The first step isn’t to admit I have a problem. I don’t. Before I stopped drinking, there was rarely anything to drink in the house apart from birthday whisky and the occasional six-pack.
This isn’t my act of defiance. I didn’t stop drinking to stand out or be peculiar. The looks from servers when I pass on a cocktail are easy enough to translate. I’m not trying to be difficult, I want to tell them. I’m not going to be a cheap tipper.
Reactions from the few people I’ve told have been hard enough to address. No, I’m not going to stop going out. What do you mean “will I still be fun?” (Am I not fun when I don’t drink?)
This isn’t my act of compliance. Sure, I’m not supposed to drink on my medications. Wine and Effexor/Depakote/Klonopin makes for sleepiness, dizziness, and impaired judgement. Depression already makes me tired, mania screws with my thinking, and I’m lucky enough to have inherited my mother’s knack for vertigo. Apparently, Adderall could make me feel less drunk, but that could mature into alcohol poisoning, so I’ll pass.
In any case, I used to drink on my meds.
A liquid depressant can dull mania, but it’s too easy to push past the midline of normal and fall into straight depression, and I don’t need anything to exacerbate the ADHD I just got under control. On the other hand, anxiety and post-traumatic triggers can be easily put to bed with a pint…
About a month ago, I went to a beer fest with my partner, my best friend, her boyfriend, and his friends. It was one of those gorgeous afternoons that blended into night while we argued over whether or not it was too soon to hit up the food truck. We staked out a barrel to hover around because all the tables were taken, and I bonded with the new girls over tattoo stories and proposal stories and other stories I’ve since forgotten.
I don’t want to be one of those women who thinks that wine soothes the strain of parenting, that a cocktail with an umbrella makes a vacation, that girls’ nights or date nights run smoother with a wine glass in your hand.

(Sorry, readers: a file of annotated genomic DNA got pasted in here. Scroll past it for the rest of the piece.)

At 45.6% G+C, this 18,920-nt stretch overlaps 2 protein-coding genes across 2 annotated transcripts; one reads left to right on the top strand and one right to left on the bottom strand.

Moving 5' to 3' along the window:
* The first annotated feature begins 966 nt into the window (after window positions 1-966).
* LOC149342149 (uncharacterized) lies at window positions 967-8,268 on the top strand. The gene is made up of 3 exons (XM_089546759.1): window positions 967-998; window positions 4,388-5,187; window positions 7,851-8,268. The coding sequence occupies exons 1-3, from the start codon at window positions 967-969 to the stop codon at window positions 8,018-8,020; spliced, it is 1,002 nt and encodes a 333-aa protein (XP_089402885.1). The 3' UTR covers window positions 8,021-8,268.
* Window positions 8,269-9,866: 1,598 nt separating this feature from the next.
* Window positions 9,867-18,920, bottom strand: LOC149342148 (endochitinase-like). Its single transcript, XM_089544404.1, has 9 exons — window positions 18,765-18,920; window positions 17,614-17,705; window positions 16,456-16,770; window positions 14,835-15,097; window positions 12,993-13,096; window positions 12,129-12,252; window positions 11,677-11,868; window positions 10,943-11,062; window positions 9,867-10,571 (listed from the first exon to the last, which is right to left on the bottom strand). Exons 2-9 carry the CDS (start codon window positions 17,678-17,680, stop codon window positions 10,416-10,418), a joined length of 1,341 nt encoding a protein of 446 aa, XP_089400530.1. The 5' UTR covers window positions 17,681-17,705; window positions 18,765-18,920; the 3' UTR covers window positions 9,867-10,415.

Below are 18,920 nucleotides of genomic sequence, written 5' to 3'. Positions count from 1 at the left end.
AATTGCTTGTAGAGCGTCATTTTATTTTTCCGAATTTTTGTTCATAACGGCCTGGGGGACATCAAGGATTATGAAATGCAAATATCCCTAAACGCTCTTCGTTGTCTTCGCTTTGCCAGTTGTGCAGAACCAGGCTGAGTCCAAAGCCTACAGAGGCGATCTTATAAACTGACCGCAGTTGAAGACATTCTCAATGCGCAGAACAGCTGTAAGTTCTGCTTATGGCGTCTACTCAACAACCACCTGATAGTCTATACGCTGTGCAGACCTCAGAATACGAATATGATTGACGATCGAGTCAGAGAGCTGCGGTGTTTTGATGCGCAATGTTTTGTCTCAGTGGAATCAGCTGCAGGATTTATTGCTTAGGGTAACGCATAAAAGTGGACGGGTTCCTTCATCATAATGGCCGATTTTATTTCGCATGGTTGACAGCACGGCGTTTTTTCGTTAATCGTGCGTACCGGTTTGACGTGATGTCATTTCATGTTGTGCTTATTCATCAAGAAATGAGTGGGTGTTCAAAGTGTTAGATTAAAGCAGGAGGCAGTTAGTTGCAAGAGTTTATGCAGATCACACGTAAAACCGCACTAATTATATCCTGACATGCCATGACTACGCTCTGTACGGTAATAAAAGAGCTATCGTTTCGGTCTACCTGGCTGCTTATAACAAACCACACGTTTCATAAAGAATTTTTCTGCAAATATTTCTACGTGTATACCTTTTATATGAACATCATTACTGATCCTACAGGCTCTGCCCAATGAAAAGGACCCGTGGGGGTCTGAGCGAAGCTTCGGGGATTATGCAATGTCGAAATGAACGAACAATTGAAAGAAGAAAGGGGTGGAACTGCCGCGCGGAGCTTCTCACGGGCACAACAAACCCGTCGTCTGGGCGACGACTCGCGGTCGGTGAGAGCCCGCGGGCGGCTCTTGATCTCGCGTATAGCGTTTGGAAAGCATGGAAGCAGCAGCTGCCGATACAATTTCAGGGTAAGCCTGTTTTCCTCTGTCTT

A beer and a half was a good stopping point, but the end-of-the-night tally was three, plus a pizza. I could hear myself speaking too many of my truths and part of me cared immensely, but another part overshadowed her, saying C’mon — this is how you bond.
Part of that is true. In college, I drank until the party ended, dropping secrets and intimacies into girls’ ears until we swore we were each other’s new best friend. We’d hang out soon, we promised, we pinky-swore. How many of those instant Facebook friends did I ever see again? How many were party pals, seeing me only at the end of sober?
After college, I waitressed my way through poverty, paying for a bat-and-roach infested attic apartment with Applebees tips. After Sunday and Monday shifts, the closing crew would gather at the dive bar down the street, swig our way through the cheapest beers, accept an incredibly discounted tab, and tip extravagantly.
Sometimes we’d even slog to P and J’s house (sadly, for me at least, there was no “B”), to drink their cheap beer and whatever else we could afford from the gas station’s coolers.
Beer, wine, shots: these were my gateways to camaraderie. If I was a shy sober, I was a bold boozer. I was a hugger. I was a sharer. I never let myself just be in a social situation. A drink or two and I would stretch myself until I was bigger, funnier, sexier. If I wasn’t the entire group’s middle, I would create a subgroup. And it felt good.
Drinks became medication. Why breathe mindfully and talk to myself positively when I could find respite in a glass? There’s an IPA for pushing past friendship into flirtation. There’s a malbec for keeping career-tears at bay. There’s a whisky for forgetting your separation. There’s a tequila for celebration.